They’re two completely different books, and I think two very different reading experiences as well. There is a major character who appears in both the movie and the book, so that was a lot of fun to play with, and I set up a few nods to the movie in Heresy. There’s also a few very subtle references to our friend Simon in the novelization, which tickled me to be able to write. I would, however, definitely think that, after meeting Simon and his companions in Heresy that a lot of the moral issues and experience of the Animus would have a great deal of extra resonance. Also, the “voice” of each book is uniquely its own. There’s a lot of dry humor in Heresy around Simon, and a lot of very open-hearted emotion with Joan, whereas in the novelization, I tried to capture the tones of the movie: cool, almost cold in some cases, and wild, fierce action in the history parts of it.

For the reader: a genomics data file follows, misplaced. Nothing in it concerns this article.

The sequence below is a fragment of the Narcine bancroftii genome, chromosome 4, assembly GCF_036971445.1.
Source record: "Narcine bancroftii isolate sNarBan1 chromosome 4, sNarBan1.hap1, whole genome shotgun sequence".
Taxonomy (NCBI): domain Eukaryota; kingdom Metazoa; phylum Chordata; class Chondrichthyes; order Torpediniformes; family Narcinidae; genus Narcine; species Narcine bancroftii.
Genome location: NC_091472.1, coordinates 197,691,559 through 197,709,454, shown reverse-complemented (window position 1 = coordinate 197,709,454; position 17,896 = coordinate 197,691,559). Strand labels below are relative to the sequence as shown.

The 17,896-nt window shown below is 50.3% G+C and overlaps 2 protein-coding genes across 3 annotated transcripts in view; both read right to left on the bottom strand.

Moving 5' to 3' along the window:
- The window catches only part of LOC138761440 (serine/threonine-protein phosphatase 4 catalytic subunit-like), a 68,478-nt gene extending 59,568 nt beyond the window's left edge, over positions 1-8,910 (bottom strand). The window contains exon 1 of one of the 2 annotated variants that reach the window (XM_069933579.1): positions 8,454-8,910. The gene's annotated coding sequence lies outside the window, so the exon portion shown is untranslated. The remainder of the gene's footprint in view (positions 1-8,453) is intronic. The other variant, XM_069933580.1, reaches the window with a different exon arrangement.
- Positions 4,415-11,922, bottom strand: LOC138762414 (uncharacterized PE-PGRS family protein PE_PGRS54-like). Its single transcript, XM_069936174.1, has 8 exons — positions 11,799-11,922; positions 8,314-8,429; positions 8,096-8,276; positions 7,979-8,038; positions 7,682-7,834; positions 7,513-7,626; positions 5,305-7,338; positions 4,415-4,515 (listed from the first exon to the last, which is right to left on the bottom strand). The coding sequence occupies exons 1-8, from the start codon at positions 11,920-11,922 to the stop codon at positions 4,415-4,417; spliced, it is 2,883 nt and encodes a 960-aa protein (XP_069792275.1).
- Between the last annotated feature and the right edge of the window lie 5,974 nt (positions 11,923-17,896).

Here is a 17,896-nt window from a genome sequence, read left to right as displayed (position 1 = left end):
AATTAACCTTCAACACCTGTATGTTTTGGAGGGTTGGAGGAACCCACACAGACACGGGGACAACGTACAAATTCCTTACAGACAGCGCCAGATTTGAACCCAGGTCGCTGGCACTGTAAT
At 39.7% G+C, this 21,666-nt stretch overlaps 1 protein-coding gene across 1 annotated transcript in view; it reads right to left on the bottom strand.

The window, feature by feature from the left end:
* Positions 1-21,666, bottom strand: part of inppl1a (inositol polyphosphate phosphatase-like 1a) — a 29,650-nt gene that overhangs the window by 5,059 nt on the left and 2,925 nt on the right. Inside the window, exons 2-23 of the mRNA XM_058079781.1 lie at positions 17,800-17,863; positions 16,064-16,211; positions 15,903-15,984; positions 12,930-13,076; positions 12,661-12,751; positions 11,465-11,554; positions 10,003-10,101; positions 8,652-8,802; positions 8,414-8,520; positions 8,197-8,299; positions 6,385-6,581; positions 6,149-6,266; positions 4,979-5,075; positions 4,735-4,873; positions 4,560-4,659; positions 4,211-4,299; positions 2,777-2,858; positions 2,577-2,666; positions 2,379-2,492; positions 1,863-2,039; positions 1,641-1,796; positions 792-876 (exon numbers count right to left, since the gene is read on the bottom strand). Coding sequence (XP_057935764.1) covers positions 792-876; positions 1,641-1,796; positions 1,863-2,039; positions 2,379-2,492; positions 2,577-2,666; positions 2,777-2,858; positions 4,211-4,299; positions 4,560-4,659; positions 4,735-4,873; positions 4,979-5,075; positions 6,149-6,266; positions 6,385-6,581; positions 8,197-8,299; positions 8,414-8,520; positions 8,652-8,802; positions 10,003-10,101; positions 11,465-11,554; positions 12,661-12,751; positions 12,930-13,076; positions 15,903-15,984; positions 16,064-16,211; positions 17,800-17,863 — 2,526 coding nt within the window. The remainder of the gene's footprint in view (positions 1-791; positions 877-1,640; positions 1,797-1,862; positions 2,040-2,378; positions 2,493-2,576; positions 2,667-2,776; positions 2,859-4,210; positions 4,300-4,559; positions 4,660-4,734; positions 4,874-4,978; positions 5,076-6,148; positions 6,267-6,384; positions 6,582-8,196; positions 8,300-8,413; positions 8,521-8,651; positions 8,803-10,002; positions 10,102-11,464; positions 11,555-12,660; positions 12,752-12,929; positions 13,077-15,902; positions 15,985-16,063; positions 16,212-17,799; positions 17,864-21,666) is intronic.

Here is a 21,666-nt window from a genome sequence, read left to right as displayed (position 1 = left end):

As you were writing the Assassin’s Creed: The Official Movie Novelization, did you fill in any blanks in the story that the filmmakers either added to the movie or said they wish they had thought of themselves?

Alas, I have no idea what the filmmakers thought of the book. I always like to think that I’m able to come up with a thread, or a scene, or some bit that they would say “Whoa, that would have been cool!” But of course, a film needs to stand on its own…novelizers like myself get to enhance it, though, and that’s a delight.